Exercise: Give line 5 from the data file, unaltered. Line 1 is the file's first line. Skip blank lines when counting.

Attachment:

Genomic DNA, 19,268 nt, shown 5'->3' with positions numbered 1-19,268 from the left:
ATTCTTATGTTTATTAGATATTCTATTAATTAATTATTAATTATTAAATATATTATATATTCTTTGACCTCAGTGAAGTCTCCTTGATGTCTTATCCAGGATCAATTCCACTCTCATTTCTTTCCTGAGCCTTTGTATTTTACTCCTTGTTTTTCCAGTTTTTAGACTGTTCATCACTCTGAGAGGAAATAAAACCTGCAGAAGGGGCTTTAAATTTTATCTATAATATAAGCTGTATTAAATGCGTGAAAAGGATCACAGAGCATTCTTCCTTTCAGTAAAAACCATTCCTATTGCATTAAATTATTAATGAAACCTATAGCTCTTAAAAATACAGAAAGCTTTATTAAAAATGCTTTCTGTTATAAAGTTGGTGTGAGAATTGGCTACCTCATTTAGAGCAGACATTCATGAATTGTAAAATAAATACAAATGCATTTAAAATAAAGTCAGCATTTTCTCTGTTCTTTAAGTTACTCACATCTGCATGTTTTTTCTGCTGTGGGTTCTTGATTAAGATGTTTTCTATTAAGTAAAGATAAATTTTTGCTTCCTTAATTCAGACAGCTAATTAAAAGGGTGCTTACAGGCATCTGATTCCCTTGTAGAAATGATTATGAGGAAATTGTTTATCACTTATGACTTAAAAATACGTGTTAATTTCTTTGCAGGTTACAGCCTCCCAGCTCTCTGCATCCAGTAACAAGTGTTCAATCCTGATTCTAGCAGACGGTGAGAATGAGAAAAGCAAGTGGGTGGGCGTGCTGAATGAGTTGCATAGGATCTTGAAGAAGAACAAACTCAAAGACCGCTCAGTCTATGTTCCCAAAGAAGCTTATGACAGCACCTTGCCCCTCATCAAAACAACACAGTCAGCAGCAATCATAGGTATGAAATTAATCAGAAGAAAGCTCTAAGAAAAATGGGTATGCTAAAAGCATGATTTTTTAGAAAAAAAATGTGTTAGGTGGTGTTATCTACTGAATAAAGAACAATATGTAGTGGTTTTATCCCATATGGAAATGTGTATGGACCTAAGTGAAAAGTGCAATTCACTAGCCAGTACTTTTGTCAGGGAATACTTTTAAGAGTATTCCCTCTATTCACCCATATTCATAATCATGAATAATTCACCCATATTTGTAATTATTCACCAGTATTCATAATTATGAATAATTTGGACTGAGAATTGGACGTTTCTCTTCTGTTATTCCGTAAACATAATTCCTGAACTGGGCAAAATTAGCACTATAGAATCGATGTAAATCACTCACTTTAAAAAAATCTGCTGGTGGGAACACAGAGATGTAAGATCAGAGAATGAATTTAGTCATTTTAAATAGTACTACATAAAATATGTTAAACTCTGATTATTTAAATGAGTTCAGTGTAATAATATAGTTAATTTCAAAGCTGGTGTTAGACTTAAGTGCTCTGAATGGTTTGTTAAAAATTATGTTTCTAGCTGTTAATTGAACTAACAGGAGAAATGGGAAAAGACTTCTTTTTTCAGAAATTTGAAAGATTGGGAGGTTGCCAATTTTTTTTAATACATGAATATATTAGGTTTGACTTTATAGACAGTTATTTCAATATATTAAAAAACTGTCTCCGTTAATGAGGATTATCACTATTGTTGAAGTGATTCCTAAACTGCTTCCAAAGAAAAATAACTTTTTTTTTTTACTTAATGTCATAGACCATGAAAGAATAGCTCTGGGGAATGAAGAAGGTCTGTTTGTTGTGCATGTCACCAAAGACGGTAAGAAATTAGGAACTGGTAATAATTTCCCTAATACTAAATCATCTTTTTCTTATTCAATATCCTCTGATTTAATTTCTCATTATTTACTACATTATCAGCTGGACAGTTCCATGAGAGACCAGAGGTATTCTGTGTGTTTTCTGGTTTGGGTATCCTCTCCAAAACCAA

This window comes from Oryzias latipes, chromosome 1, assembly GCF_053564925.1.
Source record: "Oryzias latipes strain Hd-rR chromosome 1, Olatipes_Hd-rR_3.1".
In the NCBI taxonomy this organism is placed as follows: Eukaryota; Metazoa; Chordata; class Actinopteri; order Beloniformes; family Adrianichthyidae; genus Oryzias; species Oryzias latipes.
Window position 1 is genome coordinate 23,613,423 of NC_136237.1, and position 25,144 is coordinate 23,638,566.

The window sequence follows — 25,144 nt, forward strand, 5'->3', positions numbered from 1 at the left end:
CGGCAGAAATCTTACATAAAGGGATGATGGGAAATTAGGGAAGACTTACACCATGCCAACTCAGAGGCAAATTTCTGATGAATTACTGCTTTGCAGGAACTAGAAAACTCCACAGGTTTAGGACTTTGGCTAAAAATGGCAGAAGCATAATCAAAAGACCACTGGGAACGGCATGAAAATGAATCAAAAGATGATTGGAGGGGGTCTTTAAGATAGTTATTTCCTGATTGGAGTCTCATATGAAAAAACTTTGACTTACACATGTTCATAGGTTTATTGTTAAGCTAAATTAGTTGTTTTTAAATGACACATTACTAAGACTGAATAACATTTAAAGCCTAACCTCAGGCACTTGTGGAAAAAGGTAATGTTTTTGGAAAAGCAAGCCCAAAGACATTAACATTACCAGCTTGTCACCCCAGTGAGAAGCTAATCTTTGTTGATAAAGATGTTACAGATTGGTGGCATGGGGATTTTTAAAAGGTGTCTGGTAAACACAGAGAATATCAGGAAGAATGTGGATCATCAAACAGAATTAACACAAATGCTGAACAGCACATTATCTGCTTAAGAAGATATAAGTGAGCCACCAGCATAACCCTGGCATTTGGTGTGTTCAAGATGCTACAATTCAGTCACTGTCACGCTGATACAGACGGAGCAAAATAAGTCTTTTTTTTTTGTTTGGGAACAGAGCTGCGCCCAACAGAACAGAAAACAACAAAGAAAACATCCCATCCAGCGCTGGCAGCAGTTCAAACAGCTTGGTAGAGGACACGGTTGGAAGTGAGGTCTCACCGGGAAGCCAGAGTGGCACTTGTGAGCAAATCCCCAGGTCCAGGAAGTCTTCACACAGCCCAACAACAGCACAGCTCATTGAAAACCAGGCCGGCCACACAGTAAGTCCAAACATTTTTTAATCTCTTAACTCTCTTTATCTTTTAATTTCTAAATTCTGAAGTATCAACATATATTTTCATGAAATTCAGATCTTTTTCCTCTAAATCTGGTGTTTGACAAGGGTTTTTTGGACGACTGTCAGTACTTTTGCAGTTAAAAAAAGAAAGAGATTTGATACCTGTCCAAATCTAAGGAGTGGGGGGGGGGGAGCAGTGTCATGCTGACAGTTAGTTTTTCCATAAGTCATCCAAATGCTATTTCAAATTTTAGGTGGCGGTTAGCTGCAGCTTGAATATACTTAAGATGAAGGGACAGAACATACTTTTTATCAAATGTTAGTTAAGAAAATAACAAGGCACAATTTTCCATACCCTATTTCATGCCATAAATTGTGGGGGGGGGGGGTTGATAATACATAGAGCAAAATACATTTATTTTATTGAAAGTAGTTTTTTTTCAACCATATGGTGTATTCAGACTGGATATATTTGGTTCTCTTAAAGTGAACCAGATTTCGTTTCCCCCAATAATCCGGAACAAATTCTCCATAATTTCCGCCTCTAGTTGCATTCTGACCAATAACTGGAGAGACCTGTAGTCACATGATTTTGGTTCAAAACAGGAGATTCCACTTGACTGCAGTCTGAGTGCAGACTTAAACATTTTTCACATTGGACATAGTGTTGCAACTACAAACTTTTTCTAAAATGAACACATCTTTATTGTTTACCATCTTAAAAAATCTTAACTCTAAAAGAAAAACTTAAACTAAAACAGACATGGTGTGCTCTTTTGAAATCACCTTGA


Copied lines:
In the NCBI taxonomy this organism is placed as follows: Eukaryota; Metazoa; Chordata; class Actinopteri; order Beloniformes; family Adrianichthyidae; genus Oryzias; species Oryzias latipes.